BEIJING (Reuters) - China will bring its paramilitary police force, the People’s Armed Police, under the control of the Central Military Commission which controls the country’s armed forces from Jan. 1, state media said on Wednesday.
Since taking power five years ago, President Xi Jinping has overseen a sweeping modernization of the People’s Liberation Army, the world’s largest military, laying off troops, streamlining its organization and investing in advanced weapons.
In a brief report, the official Xinhua news agency said that from midnight on Jan. 1 the People’s Armed Police would no longer fall under the purview of the State Council, or cabinet, and instead report to the Central Military Commission.
Xi heads the Central Military Commission in his role as armed forces chief and commander in chief. Xi has steadily consolidated his power over the military, and has appointed allies to key positions of power in the armed forces.
Xinhua did not provide any details on how the new reporting structure would work or why the government had made the decision.
However, the party’s official People’s Daily, in a commentary for publication on Thursday but reported by Xinhua on Wednesday, said the move was needed to ensure security and promote the aim of having a “strong military”.
The People’s Armed Police will remain separate, carry out its existing functions and not be absorbed into the People’s Liberation Army, the People’s Daily said.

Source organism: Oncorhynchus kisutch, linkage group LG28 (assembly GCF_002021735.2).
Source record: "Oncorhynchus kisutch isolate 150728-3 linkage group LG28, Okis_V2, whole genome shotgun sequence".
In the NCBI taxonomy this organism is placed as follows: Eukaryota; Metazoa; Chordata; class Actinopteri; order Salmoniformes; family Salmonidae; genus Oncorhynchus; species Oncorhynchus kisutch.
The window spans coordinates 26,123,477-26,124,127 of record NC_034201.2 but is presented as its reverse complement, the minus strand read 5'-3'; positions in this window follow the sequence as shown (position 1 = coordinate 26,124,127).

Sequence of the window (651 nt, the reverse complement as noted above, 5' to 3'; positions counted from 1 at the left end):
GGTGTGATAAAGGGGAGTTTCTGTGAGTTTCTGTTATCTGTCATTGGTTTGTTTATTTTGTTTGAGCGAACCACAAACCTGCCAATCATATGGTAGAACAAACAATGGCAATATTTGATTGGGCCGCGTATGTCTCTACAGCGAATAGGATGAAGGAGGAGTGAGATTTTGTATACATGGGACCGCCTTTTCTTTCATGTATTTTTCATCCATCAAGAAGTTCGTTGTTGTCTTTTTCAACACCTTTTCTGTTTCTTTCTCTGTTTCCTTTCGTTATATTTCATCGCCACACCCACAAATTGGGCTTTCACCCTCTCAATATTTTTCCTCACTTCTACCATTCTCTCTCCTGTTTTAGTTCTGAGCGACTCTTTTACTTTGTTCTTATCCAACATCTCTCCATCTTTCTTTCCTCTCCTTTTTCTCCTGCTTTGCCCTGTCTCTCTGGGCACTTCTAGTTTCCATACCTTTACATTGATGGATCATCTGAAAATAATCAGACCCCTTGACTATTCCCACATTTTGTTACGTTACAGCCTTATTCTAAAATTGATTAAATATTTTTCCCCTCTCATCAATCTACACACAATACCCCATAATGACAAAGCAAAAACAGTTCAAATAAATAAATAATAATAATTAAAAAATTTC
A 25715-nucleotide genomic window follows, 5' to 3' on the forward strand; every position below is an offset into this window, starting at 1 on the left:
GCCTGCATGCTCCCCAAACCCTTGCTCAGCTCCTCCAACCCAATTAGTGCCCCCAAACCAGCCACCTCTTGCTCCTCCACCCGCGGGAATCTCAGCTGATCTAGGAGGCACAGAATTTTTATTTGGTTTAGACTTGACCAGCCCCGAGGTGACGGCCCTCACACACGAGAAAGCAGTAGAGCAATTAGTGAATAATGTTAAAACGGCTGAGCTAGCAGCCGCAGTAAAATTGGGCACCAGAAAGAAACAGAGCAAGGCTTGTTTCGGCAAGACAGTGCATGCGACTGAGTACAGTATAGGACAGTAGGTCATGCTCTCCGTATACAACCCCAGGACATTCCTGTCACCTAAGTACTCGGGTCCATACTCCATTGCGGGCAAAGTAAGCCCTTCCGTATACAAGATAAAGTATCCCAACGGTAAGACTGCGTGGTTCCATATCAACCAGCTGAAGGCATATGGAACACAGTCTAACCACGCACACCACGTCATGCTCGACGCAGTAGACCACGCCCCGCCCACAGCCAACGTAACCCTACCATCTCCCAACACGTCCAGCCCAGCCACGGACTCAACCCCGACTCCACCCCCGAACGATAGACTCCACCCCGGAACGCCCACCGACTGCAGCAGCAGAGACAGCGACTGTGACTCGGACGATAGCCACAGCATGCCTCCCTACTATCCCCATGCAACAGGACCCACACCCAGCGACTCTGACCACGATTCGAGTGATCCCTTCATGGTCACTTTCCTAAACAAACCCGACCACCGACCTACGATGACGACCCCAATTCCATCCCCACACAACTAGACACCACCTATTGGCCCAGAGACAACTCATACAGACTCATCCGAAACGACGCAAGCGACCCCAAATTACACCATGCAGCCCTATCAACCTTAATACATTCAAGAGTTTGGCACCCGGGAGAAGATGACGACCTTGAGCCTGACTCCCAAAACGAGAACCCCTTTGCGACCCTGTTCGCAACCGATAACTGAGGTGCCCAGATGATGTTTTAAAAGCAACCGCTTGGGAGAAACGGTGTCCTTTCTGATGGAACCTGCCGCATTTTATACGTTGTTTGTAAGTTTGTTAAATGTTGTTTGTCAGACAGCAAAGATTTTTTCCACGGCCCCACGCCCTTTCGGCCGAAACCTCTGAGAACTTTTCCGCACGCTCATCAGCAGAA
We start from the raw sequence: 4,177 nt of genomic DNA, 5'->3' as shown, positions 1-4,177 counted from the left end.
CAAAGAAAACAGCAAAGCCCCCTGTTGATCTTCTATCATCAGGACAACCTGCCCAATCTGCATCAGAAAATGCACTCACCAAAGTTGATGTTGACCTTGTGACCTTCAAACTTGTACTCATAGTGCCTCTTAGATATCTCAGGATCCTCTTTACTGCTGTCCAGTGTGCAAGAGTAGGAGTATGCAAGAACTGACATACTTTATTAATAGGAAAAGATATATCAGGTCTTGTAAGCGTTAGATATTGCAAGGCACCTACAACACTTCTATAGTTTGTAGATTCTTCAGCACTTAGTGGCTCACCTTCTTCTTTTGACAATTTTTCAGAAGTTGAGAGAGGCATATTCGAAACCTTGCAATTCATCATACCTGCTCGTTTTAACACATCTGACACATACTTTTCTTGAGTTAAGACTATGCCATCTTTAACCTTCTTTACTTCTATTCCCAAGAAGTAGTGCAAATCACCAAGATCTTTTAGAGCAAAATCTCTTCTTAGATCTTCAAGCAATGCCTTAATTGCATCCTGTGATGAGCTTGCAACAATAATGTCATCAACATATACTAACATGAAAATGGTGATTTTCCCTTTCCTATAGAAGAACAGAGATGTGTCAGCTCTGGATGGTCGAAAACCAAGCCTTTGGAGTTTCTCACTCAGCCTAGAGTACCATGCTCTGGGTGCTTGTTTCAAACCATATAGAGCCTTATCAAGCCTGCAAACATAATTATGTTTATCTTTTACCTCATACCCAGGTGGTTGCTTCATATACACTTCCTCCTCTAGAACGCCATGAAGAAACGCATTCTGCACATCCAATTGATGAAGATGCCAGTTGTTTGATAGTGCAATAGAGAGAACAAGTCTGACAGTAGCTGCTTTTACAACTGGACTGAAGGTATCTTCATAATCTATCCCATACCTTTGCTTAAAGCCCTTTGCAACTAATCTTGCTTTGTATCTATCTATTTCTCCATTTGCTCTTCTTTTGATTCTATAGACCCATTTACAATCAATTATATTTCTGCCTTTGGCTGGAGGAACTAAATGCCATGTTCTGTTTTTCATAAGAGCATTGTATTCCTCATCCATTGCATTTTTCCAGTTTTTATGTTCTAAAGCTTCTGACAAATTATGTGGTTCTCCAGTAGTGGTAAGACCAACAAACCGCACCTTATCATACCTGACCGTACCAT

The paramilitary police force serves as a backup for the military in times of war, and domestically has a role in putting down protests and counter-terrorism as well as border defense and fire-fighting.
Xi has radically overhauled the old Soviet-era command structure of the military to make the armed forces nimbler and better able to respond to crises at home and abroad.
That has included condensing the command structure and giving greater emphasis on new capabilities including cyberspace, electronic and information warfare.
China’s military has not fought a war in decades, but faces what the government calls a complex security environment, such as nuclear-armed North Korea and territorial disputes in the South China Sea and over self-ruled Taiwan, claimed by China as its own.
Reporting by Ben Blanchard; Editing by Robert Birsel